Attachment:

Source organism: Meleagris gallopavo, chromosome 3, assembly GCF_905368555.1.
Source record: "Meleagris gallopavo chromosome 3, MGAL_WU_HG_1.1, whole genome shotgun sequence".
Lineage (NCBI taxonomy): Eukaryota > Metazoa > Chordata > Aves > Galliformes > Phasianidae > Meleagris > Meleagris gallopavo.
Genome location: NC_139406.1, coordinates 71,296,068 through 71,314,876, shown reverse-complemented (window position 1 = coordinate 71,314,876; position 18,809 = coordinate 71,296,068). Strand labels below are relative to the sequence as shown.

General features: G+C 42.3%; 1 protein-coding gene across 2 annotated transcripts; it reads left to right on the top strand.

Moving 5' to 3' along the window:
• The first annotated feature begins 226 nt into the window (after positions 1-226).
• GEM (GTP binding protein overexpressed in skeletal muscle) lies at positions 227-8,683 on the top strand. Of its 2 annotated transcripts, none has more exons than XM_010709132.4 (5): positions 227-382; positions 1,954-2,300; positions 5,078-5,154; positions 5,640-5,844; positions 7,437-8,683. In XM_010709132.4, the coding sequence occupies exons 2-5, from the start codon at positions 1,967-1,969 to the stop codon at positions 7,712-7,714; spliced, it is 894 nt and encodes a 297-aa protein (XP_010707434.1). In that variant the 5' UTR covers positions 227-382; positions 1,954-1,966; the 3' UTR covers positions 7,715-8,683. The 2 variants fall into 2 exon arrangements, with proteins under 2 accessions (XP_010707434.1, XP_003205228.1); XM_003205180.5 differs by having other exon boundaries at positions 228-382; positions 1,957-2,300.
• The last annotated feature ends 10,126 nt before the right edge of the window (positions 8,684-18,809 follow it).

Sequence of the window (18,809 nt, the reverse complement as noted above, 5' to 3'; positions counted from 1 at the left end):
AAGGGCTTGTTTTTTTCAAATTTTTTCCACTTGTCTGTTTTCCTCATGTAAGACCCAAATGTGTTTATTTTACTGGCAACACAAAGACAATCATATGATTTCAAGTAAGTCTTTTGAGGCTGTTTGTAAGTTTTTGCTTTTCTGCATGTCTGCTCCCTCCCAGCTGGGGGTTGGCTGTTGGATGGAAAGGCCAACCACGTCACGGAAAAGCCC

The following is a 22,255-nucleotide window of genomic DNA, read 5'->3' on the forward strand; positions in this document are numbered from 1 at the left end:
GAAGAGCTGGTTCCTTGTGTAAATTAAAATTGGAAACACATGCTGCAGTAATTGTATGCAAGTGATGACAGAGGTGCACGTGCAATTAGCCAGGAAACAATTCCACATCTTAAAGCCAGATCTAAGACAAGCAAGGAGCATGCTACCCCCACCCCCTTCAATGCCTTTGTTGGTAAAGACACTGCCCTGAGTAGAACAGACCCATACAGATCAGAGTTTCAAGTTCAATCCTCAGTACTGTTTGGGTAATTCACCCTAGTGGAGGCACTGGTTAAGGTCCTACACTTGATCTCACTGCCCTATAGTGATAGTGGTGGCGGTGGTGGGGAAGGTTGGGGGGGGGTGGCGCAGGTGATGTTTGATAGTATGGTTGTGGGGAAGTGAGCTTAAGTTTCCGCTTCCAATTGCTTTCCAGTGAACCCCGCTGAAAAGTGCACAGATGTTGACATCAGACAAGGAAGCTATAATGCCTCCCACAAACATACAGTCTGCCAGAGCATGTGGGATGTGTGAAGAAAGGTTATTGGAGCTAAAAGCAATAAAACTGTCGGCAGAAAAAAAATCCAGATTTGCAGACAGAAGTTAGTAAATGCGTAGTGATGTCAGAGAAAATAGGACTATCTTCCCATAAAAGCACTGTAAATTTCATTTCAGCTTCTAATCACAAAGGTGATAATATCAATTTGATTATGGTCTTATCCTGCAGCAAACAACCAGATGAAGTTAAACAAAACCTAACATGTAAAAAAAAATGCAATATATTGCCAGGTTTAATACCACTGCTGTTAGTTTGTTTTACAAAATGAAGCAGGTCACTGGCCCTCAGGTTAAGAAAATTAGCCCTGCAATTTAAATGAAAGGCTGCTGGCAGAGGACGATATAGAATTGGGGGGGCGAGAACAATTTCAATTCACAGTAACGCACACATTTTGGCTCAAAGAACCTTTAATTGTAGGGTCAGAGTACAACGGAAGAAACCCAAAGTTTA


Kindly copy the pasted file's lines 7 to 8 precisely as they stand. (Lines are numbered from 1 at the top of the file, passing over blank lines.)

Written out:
• The first annotated feature begins 226 nt into the window (after positions 1-226).
• GEM (GTP binding protein overexpressed in skeletal muscle) lies at positions 227-8,683 on the top strand. Of its 2 annotated transcripts, none has more exons than XM_010709132.4 (5): positions 227-382; positions 1,954-2,300; positions 5,078-5,154; positions 5,640-5,844; positions 7,437-8,683. In XM_010709132.4, the coding sequence occupies exons 2-5, from the start codon at positions 1,967-1,969 to the stop codon at positions 7,712-7,714; spliced, it is 894 nt and encodes a 297-aa protein (XP_010707434.1). In that variant the 5' UTR covers positions 227-382; positions 1,954-1,966; the 3' UTR covers positions 7,715-8,683. The 2 variants fall into 2 exon arrangements, with proteins under 2 accessions (XP_010707434.1, XP_003205228.1); XM_003205180.5 differs by having other exon boundaries at positions 228-382; positions 1,957-2,300.